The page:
Why Nintendo Is (Probably) Sticking to Friend Codes
A couple weeks ago, Nintendo held an event in Japan to spin hype for the upcoming 3DS handheld system. The Nintendo World 2011 event featured the grand, public unveiling of the soon-to-be-released system to the Japanese public, with almost all of the launch titles playable. Check that link for event details, but it's what came after that's interesting.
One of the sad pieces of information to come out of the event is the rumor that the 3DS will continue to make use of friend codes for online play. It's still just speculation based on a translated report from Famitsu, but it makes all too much sense. While it may seem backwards to many American gamers who know and love Xbox Live or PlayStation Network, given what I know of Japanese culture, it’s not terribly surprising. What lies at the root of it all is the Japanese sense of public self and how it differs from the American equivalent.
Let me give an example. You have a Facebook account, right? Of course you do. My 86-year-old grandfather has a Facebook account, for god’s sake. Anyway, last week on Facebook one of my friends dropped the “Ode to a Grecian Urn” of swearing after our beloved Oregon Ducks lost the BCS National Championship to Auburn. The next day, she mentioned that masterpiece of cursing cost her 30 friends on Facebook. Her reaction and mine were both cavalier, thinking if those people couldn’t handle that sort of an outburst, they didn’t deserve to be her friend. That response is an incredibly American sense of individualism. Sure, I may not share everything I want on Facebook, but I feel confident in my sense of expression. Facebook also uses my real name and details, and it encourages everyone on the site to do the same.
But Facebook isn’t very popular in Japan. According to a recent New York Times article on the subject, there are only about two million Japanese Facebook users, fewer than two percent of all Japanese internet users. However, this doesn't mean that social media is unpopular in Japan in general. A crucial difference is that Japanese social media sites, namely Mixi, allow for anonymity and greater control over who sees what you post to the site. It’s more akin to a messageboard, where you have a pseudonym, than a social media site as we in the United States know it. This is also seen in the popularity of online site 2chan, the completely anonymous Japanese messageboard that inspired the nerd hive-mind of the western world, 4chan.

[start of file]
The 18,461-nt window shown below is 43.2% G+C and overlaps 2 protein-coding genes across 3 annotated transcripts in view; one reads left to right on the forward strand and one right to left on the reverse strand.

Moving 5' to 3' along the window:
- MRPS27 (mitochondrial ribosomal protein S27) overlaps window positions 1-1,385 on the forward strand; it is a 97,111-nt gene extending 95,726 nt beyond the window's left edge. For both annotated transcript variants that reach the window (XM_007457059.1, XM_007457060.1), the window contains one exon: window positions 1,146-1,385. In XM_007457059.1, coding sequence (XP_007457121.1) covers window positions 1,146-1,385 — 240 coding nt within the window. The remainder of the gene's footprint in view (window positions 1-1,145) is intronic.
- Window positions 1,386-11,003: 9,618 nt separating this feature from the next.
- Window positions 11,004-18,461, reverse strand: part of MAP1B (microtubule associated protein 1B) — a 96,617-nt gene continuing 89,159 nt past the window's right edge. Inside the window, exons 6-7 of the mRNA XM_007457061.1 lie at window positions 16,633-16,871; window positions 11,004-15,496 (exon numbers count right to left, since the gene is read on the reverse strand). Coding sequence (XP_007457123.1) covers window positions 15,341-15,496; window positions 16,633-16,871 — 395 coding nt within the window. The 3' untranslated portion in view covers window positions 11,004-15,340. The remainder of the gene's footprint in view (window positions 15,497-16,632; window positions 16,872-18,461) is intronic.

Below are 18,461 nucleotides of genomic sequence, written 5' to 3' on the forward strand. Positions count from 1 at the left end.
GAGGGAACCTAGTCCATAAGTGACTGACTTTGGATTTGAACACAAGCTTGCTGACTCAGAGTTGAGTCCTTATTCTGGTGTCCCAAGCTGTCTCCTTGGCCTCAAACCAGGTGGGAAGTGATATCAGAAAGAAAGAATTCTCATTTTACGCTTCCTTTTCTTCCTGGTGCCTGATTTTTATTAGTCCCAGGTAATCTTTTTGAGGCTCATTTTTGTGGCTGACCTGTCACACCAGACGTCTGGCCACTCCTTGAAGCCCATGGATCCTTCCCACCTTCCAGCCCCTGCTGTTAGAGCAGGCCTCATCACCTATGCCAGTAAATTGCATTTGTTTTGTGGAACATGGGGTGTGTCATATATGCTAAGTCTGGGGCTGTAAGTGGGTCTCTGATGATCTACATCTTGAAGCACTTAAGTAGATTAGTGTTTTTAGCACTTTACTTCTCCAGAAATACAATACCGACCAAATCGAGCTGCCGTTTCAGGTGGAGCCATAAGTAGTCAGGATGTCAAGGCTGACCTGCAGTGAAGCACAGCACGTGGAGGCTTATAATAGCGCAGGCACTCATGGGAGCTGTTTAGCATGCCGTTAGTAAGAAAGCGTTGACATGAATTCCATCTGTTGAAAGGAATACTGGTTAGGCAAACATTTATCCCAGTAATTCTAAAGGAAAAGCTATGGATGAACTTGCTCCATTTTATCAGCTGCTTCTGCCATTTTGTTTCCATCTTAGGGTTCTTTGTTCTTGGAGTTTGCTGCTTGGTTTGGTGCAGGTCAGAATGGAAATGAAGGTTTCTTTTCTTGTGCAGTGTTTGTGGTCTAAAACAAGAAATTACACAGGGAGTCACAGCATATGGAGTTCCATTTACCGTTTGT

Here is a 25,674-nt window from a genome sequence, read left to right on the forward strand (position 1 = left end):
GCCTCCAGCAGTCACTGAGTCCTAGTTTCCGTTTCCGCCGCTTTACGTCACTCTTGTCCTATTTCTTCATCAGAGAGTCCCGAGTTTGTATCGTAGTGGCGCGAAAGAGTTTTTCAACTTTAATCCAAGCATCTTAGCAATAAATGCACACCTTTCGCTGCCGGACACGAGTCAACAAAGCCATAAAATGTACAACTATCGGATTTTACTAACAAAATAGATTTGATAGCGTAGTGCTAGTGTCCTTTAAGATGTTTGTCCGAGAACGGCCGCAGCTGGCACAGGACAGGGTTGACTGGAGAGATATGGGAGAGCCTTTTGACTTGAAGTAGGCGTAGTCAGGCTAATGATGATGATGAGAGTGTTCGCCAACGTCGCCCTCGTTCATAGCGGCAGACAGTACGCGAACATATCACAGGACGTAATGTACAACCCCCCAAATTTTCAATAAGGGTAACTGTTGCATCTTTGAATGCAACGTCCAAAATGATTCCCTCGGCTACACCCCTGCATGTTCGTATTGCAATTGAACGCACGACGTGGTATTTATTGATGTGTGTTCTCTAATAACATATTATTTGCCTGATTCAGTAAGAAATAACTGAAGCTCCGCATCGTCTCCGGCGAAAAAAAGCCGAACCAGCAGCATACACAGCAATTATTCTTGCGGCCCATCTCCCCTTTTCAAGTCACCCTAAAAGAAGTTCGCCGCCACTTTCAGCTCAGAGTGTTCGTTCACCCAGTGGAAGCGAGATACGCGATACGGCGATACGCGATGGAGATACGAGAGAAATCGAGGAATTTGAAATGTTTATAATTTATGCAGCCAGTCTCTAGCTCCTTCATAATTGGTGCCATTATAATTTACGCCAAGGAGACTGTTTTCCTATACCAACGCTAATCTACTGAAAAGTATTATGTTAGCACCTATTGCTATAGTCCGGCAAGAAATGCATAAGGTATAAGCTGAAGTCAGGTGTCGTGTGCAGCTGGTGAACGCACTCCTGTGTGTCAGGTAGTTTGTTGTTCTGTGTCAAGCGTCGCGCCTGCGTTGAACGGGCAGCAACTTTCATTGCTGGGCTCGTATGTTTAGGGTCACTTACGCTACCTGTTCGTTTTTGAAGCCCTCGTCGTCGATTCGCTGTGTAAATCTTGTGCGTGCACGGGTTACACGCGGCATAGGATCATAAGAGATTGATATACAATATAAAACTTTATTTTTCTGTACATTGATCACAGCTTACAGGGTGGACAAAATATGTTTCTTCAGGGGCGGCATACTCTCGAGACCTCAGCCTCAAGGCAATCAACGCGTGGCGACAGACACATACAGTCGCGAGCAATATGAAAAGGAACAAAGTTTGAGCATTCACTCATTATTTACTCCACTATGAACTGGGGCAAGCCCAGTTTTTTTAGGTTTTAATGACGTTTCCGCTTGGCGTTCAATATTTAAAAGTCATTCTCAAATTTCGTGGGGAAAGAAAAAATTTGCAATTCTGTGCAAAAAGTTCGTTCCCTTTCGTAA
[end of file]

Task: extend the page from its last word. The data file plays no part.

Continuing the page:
This preference for anonymous online media ties in to the Japanese sense of self and the difference between public opinions and personal thoughts. The two words are honne (本音), which means “real intention,” and tatemae (建前), which means “public position” or “face.” The idea of “face” is quite foreign to most Americans because we are so highly individualistic, but it’s vital in many other cultures. Japan is, like most Asian societies, based more on group consensus than the United States is; coming to an agreeable decision is more important than holding out your opinion. The popularity of certain fashions or items in countries like Japan or South Korea is fed by the need to fit in; if all of your friends have the same jacket, you need it, too. An American may likely view that as being just like everyone else, while a Japanese person may publicly consider it harmonious.
Having an anonymous social media site, then, is a way to show your innermost feelings without giving away who you are. In a world where even having your favorite hobbies publicly advertised is damning to public reputation, the lengths of privacy start to make sense — or, at least, are understood. Keeping that desire for privacy in mind, then, it can make a certain amount of sense why the Friend Codes began with the Wii and why they will most likely continue on 3DS. It’s another layer of privacy, and an example of how different some cultures can be when it comes to gaming.